Why Is Blood Important

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Old 22-Feb-2009
Why Is Blood Important

Blood is a body fluid that delivers essential substances like nutrients and oxygen to the cells of the body. Blood also transports carbon dioxide and other waste products away from the cells, to the lungs, kidneys, and digestive system; from there they are removed from the body. In addition, the blood also helps fight infection in open cuts in the body.

Our body has billions of cells that need regular supply of fuel and oxygen to function. Blood meets these requirements and ensures proper functioning of cells, thus, also making sure that our body keeps in good health. It might interest you that an average adult human body has about five liters of blood.

Blood in our bodies is pumped by the heart through a network of arteries and veins. It is interesting to note that even the heart cannot survive without blood flowing through the vessels that bring nourishment to its muscular walls.

Having said that, it is anybody’s guess, we can't live without blood. Without blood, we couldn't keep warm or cool off, we couldn't fight infections, and we couldn't get rid of our own waste products.

Blood, therefore, is a vital body fluid – lifeline of a body that performs many important functions.

Functions of Blood
  • Blood performs important functions, some of which are as under:-
  • Supply of oxygen to cells / tissues
  • Supply of nutrients such as glucose, amino acids and fatty acids Removal of waste such as carbon dioxide, urea and lactic acid
  • Making body immune by circulation of white cells, and detection of foreign material by antibodies
  • Regulation of core body temperature
  • Hydraulic functions
  • Aiding body's self-repair mechanism by Coagulation
  • Messenger functions like transportation of hormones and the signaling of tissue damage
  • Regulation of body pH (the normal pH of blood - 7.35 - 7.45)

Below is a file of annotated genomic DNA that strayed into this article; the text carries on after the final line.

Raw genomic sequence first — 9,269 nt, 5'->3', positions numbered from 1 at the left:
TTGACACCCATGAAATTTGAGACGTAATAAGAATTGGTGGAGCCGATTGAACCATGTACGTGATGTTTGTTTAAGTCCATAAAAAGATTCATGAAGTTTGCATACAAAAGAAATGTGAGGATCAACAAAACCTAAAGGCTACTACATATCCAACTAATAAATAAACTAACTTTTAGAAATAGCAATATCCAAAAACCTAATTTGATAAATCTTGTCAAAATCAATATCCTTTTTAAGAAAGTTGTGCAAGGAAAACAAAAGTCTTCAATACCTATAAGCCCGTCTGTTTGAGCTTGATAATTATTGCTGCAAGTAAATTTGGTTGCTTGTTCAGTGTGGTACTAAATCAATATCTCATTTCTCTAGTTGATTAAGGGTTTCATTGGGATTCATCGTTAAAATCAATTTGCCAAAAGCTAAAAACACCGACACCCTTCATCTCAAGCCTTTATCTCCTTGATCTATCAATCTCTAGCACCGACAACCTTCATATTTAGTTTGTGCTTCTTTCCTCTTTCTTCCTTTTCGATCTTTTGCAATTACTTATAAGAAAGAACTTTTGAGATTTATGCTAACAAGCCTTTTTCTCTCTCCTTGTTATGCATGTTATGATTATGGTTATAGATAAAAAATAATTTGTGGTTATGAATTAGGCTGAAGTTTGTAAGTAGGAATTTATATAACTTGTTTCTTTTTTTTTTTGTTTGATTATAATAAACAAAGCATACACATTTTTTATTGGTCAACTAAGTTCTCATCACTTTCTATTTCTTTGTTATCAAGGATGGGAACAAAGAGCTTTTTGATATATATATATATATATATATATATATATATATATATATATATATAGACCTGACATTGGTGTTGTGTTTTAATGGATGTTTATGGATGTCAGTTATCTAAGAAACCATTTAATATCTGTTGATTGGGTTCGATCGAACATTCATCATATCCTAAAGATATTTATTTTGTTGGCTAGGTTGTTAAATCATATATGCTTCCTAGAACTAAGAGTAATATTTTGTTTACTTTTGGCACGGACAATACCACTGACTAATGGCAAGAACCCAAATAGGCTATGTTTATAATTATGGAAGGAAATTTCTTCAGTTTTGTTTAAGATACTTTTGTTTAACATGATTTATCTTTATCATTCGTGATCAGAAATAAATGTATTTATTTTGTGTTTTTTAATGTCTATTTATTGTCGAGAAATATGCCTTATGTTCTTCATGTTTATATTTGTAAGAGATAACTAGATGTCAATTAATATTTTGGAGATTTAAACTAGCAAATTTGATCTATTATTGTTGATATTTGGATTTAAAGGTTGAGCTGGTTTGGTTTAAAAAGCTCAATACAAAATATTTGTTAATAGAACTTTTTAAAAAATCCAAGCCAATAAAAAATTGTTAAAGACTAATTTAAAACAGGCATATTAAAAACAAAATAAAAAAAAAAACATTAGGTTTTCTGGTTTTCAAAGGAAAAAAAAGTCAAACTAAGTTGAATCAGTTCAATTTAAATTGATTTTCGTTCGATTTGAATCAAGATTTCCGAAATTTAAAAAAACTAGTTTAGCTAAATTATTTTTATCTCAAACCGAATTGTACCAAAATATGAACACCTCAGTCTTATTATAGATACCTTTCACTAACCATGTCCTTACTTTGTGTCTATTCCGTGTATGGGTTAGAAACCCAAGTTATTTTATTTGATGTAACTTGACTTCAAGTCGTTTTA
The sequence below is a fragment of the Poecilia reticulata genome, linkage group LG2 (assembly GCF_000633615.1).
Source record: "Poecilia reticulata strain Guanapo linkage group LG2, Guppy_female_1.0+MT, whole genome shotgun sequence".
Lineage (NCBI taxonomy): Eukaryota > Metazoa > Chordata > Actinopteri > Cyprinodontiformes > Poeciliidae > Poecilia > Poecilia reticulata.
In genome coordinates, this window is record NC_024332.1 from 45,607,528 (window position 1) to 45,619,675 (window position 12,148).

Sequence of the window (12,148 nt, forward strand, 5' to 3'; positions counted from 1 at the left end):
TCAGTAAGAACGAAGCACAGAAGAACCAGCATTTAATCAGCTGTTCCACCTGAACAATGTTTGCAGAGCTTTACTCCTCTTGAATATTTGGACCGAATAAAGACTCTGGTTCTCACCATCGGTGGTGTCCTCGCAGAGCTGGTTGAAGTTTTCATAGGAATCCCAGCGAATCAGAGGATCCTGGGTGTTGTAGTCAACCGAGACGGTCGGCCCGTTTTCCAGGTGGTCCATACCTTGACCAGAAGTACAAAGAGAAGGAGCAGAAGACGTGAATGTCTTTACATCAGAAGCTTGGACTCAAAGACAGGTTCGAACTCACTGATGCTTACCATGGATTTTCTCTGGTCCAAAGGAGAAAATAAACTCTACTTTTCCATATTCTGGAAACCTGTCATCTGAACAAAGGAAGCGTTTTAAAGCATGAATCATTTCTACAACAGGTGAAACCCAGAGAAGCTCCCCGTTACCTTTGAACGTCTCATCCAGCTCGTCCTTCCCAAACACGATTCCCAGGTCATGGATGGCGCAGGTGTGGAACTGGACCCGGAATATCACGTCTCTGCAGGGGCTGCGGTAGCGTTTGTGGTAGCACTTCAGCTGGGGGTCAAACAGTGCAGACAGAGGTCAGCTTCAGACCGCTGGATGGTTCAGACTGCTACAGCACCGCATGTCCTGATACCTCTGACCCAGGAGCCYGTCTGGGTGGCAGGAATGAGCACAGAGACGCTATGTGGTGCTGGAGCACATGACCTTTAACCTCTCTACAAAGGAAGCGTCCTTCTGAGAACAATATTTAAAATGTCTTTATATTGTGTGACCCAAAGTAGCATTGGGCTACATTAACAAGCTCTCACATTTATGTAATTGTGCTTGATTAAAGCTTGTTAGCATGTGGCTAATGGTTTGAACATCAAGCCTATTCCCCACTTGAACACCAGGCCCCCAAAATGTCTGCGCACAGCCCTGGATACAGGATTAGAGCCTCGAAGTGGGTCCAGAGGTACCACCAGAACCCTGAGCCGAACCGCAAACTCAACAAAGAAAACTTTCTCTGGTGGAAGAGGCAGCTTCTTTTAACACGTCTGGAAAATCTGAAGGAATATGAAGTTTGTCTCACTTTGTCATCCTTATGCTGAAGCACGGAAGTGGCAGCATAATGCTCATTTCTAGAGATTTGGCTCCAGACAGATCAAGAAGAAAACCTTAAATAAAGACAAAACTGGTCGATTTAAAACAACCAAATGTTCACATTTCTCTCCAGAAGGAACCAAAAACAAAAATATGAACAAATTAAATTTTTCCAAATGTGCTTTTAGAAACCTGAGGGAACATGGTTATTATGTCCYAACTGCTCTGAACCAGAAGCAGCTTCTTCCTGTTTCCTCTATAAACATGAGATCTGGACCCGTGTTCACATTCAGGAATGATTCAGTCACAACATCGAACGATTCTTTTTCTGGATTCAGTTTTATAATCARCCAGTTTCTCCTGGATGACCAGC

Composition of Blood

The blood that flows through a network of veins and arteries is called whole blood. Whole blood contains three types of blood cells which are as under:
  • Red blood cells (also called RBCs or erythrocytes) – contain iron rich protein called hemoglobin, giving blood its characteristic red color.
  • White blood cells (also called WBCs or leukocytes) – help fighting diseases.
  • Platelets (also called thrombocytes) – help in blood clotting.
These blood cells are mostly manufactured in the bone marrow, especially in the bone marrow of bones that make up the spine (vertebrae), ribs, pelvis, skull, and breastbone (sternum). Bone marrow is the soft tissue inside our bones.

These cells that make up the whole blood travel through the circulatory system suspended in a yellowish fluid called plasma. Plasma is 90% water and contains nutrients, proteins, hormones, and waste products. Whole blood is a mixture of blood cells and plasma.

In addition to the cells mentioned above, the blood also contains clotting factors and other important substances, such as nutrients from the food that has been processed by the digestive system. Also, the hormones released by endocrine glands are present in the blood which carries them to the body parts that need them.

Blood Clotting – An important mechanism to heal wounds

Blood, in addition to platelets, also contains important proteins called clotting factors. These clotting factors are vital for the process of blood clotting. Although platelets alone can plug leaks in small blood vessels and even temporarily stop / slow down bleeding, the action of clotting factors is needed to produce a strong, stable clot.

Platelets work with clotting factors to form solid lumps that seal leaks, wounds, cuts, and scratches and prevent bleeding inside and on the surfaces of our bodies.

However, when large blood vessels are severed, the body may not be able to repair itself through blood clotting process alone. Dressings or stitches, in addition to body own blood clotting mechanism, are used to help control bleeding in such cases.

Old 22-Feb-2009
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